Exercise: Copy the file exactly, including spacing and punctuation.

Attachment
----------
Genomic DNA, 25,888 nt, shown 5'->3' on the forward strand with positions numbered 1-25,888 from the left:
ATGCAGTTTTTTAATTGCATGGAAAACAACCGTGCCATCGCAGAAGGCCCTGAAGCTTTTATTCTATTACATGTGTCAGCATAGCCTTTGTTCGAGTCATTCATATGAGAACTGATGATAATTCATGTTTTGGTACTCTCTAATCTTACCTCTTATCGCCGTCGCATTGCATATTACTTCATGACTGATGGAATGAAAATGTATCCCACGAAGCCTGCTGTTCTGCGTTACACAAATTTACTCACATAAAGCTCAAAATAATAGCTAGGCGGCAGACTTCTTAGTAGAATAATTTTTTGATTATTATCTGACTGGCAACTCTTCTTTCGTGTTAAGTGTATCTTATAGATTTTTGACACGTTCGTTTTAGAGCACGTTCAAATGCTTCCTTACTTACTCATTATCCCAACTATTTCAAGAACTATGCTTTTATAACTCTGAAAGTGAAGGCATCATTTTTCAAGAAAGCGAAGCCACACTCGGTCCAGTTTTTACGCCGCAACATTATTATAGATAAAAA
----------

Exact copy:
Genomic DNA, 25,888 nt, shown 5'->3' on the forward strand with positions numbered 1-25,888 from the left:
ATGCAGTTTTTTAATTGCATGGAAAACAACCGTGCCATCGCAGAAGGCCCTGAAGCTTTTATTCTATTACATGTGTCAGCATAGCCTTTGTTCGAGTCATTCATATGAGAACTGATGATAATTCATGTTTTGGTACTCTCTAATCTTACCTCTTATCGCCGTCGCATTGCATATTACTTCATGACTGATGGAATGAAAATGTATCCCACGAAGCCTGCTGTTCTGCGTTACACAAATTTACTCACATAAAGCTCAAAATAATAGCTAGGCGGCAGACTTCTTAGTAGAATAATTTTTTGATTATTATCTGACTGGCAACTCTTCTTTCGTGTTAAGTGTATCTTATAGATTTTTGACACGTTCGTTTTAGAGCACGTTCAAATGCTTCCTTACTTACTCATTATCCCAACTATTTCAAGAACTATGCTTTTATAACTCTGAAAGTGAAGGCATCATTTTTCAAGAAAGCGAAGCCACACTCGGTCCAGTTTTTACGCCGCAACATTATTATAGATAAAAA